More than one data pre-processing method can be applied to the same data set. The order of data pre-processing is important and can affect assumptions made on the nature of variance in the data set.
Reference:  6.3
3.7 dynamic time warping
Process of synchronizing a data matrix so that it represents the same time shifts.
The method is used in chromatography to align peaks by their retention times.
3.8 evaluation data
deprecated test data
deprecated test set
deprecated prediction data
deprecated prediction set
Data used to validate a model.
Evaluation data should be independent of the data used to calibrate or train a model. See cross validation, training data.
‘Test data’ is also used for data from an unknown sample, and should not be used for ‘evaluation data’.
3.9 explanatory variable
Variable that influences the value of a response variable, and is used to build models of the response variable.
3.10 exploratory data analysis
initial data analysis
Summary of the main characteristics of data, often using graphical methods.
Exploratory data analysis is recommended before deciding an approach to chemometric modelling.
3.11 mean centering
Data pre-processing in which the mean value of a variable is subtracted from data across all objects.
Mean centering emphasises the differences between samples rather than differences between the samples and the variable’s origin (zero).
Mean centering is generally recommended for principal component analysis, partial least squares and discriminant analysis of data, where relative values across the samples are more important than their absolute deviation from zero. Mean centering is not compatible with non-negativity constraints in, for example, multivariate curve resolution.
Mean centering is generally applied with other data pre-processing methods. See scaling.
3.12 multiplicative scatter correction
multiplicative signal correction
Data pre-processing in which a constant and a multiple of a reference data set is subtracted from data.
MSC is typically used in near-infrared spectrometry to remove effects of non-homogeneous particle size .
3.13 multivariate data
Data having two or more variables per object.
The measurements results are often of the same kind of quantity.
Absorbances measured at 101 wavelengths in the range 200 nm atond 400 nm.
Mass fractions of 10 elements measured by ICP-MS.
3.14 multi-way data
Multivariate data having two or more kinds of explanatory variable per object.
For two groups of explanatory variables the data is termed ‘three-way’.
Models that decompose multi-way data include PARAFAC, Tucker3 model.
Fluorescence intensities with excitation wavelength and emission wavelength representing the two variable axes, and the objects making the third direction.
Response that gives no information.
3.16 normalization (in data pre-processing)
Scaling method in which the scaling matrix consists of a single value for each object.
The scaling value could be the value of a reference variable, the sum of selected variables or the sum of all variables for the sample.
‘Normalization’ has many meanings in statistics (see https://en.wikipedia.org/wiki/Normalization_(statistics)). To resolve any ambiguity the nature of the scaling constant should be explained.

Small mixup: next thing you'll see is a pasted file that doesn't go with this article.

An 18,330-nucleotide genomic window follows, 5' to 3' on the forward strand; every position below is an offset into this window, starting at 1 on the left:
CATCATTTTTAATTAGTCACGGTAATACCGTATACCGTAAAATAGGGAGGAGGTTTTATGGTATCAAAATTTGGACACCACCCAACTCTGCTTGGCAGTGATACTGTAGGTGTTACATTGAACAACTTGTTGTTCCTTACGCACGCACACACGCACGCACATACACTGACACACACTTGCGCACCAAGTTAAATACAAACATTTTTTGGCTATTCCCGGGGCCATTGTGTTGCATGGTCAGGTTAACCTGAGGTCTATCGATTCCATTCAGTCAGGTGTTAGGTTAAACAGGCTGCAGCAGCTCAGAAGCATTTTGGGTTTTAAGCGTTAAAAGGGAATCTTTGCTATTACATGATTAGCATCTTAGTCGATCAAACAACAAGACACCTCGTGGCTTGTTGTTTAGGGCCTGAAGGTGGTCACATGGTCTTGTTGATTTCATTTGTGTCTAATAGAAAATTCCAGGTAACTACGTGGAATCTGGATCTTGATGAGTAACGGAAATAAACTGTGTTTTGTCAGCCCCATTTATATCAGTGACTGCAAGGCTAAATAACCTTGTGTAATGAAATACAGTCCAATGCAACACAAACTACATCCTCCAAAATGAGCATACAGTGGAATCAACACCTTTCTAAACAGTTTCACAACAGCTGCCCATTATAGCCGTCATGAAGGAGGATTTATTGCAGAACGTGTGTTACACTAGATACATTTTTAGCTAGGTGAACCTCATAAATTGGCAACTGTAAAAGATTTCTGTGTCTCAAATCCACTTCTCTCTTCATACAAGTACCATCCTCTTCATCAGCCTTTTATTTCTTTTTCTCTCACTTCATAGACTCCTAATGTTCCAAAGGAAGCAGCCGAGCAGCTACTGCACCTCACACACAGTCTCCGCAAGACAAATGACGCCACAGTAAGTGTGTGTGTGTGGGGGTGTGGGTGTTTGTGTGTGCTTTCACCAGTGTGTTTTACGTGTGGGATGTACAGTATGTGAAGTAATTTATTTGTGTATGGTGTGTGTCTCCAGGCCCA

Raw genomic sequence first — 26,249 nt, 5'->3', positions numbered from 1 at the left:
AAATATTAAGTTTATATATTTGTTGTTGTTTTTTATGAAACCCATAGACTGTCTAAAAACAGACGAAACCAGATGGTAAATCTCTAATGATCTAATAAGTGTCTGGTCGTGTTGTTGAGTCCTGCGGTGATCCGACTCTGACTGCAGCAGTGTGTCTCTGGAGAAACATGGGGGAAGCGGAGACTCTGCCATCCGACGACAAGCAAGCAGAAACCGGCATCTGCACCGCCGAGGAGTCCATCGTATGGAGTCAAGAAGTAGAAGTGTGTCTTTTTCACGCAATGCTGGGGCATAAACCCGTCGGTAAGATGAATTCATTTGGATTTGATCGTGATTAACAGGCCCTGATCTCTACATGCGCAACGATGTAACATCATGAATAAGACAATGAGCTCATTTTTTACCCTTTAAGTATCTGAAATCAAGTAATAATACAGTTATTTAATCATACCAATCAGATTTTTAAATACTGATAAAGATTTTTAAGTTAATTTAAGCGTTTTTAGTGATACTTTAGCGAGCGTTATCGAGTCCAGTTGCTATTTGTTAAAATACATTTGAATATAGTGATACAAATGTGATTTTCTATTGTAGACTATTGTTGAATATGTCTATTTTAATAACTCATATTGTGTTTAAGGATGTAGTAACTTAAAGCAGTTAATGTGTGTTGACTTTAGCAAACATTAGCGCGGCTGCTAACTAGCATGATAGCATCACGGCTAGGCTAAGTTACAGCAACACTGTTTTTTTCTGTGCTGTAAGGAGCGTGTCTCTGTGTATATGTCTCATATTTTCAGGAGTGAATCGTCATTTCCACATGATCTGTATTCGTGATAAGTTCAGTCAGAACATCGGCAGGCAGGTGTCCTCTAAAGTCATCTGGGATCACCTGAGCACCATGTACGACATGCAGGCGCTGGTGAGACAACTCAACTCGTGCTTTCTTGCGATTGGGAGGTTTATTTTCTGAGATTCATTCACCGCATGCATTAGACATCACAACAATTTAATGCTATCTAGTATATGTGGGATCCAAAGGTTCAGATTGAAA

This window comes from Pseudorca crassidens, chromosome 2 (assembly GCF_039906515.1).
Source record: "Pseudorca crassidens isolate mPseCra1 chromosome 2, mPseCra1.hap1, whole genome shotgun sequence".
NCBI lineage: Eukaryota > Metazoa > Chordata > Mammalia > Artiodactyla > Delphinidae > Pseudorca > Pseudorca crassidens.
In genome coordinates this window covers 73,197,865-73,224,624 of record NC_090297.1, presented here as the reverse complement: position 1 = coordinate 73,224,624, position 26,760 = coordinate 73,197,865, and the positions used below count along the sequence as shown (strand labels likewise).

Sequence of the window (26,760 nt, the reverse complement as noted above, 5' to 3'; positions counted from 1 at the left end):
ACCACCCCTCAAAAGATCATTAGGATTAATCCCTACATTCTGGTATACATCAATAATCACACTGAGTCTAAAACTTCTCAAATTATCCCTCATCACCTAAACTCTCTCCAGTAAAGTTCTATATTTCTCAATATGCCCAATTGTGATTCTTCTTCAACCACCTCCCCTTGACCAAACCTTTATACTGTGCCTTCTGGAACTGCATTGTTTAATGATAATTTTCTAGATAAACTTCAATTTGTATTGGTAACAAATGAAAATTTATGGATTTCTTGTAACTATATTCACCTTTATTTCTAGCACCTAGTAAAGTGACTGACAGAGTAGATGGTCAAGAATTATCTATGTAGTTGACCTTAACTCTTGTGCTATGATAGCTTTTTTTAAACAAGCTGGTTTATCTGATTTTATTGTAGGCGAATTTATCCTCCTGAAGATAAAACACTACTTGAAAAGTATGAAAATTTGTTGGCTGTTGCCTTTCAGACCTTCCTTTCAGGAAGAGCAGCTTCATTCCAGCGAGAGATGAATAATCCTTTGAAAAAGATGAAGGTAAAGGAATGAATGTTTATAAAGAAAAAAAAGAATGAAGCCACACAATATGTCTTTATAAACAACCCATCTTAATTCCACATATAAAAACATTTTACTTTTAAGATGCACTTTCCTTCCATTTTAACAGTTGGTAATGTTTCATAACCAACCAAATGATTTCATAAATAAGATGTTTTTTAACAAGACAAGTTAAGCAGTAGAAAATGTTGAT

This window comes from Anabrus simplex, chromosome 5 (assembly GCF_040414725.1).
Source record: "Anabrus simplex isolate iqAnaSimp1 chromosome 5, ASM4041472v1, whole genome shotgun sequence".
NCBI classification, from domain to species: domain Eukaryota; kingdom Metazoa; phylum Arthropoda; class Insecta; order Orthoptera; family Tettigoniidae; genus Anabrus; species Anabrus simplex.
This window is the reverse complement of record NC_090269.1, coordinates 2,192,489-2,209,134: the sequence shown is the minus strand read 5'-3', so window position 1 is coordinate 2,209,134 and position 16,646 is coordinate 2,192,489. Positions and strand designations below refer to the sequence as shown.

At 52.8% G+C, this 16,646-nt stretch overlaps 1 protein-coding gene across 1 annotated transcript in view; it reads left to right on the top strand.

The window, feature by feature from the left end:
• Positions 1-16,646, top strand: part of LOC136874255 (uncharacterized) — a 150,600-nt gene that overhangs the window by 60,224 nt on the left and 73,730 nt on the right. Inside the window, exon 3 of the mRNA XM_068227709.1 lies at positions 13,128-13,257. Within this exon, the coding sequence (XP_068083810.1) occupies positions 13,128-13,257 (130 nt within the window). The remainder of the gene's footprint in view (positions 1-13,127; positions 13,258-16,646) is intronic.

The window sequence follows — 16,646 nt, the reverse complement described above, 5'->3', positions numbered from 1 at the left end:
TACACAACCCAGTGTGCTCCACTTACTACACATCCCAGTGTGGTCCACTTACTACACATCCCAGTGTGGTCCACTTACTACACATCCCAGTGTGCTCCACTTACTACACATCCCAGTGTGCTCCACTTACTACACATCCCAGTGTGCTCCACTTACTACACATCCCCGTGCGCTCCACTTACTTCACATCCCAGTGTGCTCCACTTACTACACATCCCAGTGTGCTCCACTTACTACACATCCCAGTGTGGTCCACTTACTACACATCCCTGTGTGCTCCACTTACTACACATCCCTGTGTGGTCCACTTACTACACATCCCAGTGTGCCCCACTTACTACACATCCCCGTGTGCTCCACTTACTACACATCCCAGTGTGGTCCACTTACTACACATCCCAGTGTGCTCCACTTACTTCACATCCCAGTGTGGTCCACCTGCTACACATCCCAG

Reference: variance scaling, autoscaling 
3.17 random sampling
Sampling in which the sample locations are selected randomly from the whole population.
The population defines the kind of quantity of the location. For example, in a time series, the quantity giving the location is time, in QSAR the location is a point in design space.
3.18 raw data
Data not yet subjected to analysis.
Raw data can be an indication obtained from a measuring instrument or measuring system (VIM 4.1)
Selection of a subset of individuals from within a population to estimate characteristics of the whole population.
3.20 sampling error
The difference between an estimate of a parameter obtained from a sample and the population value.
Unless the population values have been measured, sampling error cannot be directly estimated.
3.21 sampling unit
A defined quantity of material having a boundary which may be physical or temporal.
Examples of physical boundaries are capsules, containers, and bottles.
A number of sampling units may be gathered together, for example in a package or box.
Element-wise division of a data matrix by a scaling matrix.
See variance scaling, autoscaling, normalization
Transformation using an approximating function to capture important patterns in data, while removing noise or other fine-scale structures.
Examples of smoothing functions are moving average, and Savitzky-Golay.
3.24 systematic sampling
Sampling in which individual samples are taken at equal intervals in location.
In a time series, the quantity giving the location is time.
The starting point may be assigned randomly within the first stratum.
3.25 take-it-or-leave-it data
Happenstance data that must be processed, or not processed, as is.
3.26 training data
Data used for creating a model in supervised classification.
See evaluation data.
Application of a deterministic mathematical function to each point in a set of data.
Mathematically each data point zi is replaced with the transformed value yi=f(zi), where f(.) is a mathematical function.
Transforms may be applied so that the data appear to more closely meet the assumptions of a statistical inference procedure that is to be applied, or to improve the interpretability or appearance of graphs.
Smoothing is an example of a transformation.
3.28 variance scaling
Scaling in which the scaling matrix is the standard deviation of each variable across the objects.
A variable occupies a column of the data matrix